Becoming Buffalo Bill: William F. Cody and the Transformative Effects of the 1862 Railroad and Homestead Acts on the Kansas Great Plains Experience

1862-2012: The Making of the Great Plains 38th Interdisciplinary Symposium, Center for Great Plains Studies, University of Nebraska-Lincoln, March 29, 2012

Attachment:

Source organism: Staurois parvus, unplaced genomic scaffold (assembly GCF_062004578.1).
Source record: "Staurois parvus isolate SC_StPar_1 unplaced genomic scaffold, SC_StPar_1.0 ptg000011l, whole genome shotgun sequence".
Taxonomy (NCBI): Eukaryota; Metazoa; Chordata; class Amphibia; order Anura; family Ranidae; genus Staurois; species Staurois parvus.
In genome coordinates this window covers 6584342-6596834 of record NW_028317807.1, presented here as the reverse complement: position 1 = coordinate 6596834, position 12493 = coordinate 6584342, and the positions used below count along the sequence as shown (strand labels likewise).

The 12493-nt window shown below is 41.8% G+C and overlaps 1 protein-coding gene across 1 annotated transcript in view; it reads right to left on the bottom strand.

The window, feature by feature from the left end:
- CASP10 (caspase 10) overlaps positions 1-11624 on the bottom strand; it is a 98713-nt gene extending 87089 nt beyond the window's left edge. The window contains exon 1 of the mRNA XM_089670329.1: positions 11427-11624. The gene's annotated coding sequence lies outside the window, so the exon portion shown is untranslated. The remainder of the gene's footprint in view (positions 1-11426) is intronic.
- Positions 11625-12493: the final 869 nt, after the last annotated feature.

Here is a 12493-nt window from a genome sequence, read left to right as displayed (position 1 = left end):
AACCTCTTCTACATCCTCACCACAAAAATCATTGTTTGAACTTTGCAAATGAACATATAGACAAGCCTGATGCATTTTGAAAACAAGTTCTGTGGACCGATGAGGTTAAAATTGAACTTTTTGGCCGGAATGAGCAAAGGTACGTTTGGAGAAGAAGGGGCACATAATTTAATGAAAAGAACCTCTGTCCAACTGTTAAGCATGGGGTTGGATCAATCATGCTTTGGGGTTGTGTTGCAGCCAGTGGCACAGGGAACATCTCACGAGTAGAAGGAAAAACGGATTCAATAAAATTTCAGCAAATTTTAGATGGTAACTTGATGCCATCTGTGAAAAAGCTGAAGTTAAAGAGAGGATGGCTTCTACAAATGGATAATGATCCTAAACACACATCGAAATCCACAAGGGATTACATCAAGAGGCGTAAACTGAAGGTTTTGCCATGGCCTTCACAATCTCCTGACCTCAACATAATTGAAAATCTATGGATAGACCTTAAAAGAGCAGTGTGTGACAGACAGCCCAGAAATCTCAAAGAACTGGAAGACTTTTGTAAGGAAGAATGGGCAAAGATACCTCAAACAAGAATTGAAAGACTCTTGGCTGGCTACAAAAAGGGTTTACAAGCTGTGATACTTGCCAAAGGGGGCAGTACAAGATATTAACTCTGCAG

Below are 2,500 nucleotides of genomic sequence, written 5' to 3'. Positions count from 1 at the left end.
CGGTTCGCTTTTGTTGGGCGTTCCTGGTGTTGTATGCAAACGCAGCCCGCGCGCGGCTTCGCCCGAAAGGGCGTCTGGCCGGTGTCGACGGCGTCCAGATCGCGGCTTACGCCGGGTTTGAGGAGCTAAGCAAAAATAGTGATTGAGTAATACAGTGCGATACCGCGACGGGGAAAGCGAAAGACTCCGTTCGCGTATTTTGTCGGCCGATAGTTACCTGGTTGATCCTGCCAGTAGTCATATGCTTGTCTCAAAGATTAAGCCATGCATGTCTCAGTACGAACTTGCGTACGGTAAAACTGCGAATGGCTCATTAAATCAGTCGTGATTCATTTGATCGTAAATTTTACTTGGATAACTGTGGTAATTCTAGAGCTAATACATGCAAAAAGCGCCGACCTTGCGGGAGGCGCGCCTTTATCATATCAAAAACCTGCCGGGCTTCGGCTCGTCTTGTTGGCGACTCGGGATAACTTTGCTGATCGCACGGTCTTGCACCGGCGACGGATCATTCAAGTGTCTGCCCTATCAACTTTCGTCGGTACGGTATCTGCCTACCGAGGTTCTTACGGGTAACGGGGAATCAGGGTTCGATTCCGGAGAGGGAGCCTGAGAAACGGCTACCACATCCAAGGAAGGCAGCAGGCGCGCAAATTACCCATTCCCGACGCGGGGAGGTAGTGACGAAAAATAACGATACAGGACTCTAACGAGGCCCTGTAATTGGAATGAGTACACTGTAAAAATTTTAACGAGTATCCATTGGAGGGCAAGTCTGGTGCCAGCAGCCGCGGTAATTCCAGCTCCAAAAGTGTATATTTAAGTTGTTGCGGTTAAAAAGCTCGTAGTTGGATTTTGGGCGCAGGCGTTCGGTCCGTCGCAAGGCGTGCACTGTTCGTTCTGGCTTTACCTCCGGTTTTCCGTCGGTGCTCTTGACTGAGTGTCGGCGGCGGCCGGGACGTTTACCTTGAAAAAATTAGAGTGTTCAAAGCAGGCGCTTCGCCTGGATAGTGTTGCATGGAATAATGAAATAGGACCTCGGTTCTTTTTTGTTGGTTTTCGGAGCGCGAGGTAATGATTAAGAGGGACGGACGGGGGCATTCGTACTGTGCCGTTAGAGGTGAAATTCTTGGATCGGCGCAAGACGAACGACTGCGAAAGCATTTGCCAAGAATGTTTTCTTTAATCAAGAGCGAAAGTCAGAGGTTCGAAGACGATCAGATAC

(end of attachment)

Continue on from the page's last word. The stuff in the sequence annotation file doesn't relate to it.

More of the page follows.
William F. Cody's early life—and his later celebrity based on it—took place largely within Kansas specifically and the Great Plains generally. Much of his earliest autobiography written in 1879 contains important historical content concerning the region's growth and development. Though they do not appear explicitly in the autobiography, two landmark 1862 Congressional acts, especially the Pacific Railroad Act and the Homestead Act, set into motion and fundamentally shaped Cody's Great Plains experience. Understanding the changing plains atmosphere as a result of the 1862 acts provides important context to Cody's life at the time in which he became the legendary character of Buffalo Bill. His experiences in Kansas in the mid to late 1860s were connected to larger historical trends in transportation development, town building, buffalo hunting, and white American conflict with American Indians wrought by the aforementioned legislation. He tried to build Rome, Kansas as the next great town of the West, but the railroad favored another nearby town for a depot and round house, which doomed this town-building venture. The ecology of central Kansas sustained an immense bison population and as a contracted buffalo hunter for the Kansas Pacific Railroad, Cody engaged in killing thousands of buffalo to provide meat for railroad workers. In this capacity he earned the nickname "Buffalo Bill" and became part of a trend of professional bison destruction. Large-scale buffalo killing and railroad construction also led to increased conflict with Native American tribes. Cody served as an Indian scout for the U.S. Army in the Plains Indian Wars and helped launch offensives against native groups to remove them from the path of "American progress." The transformative laws of 1862 provide a window through which to see large historical trends that Cody later put on display for the masses in the Wild West and facilitate a better understanding of the multiplicity of Great Plains world in which he lived.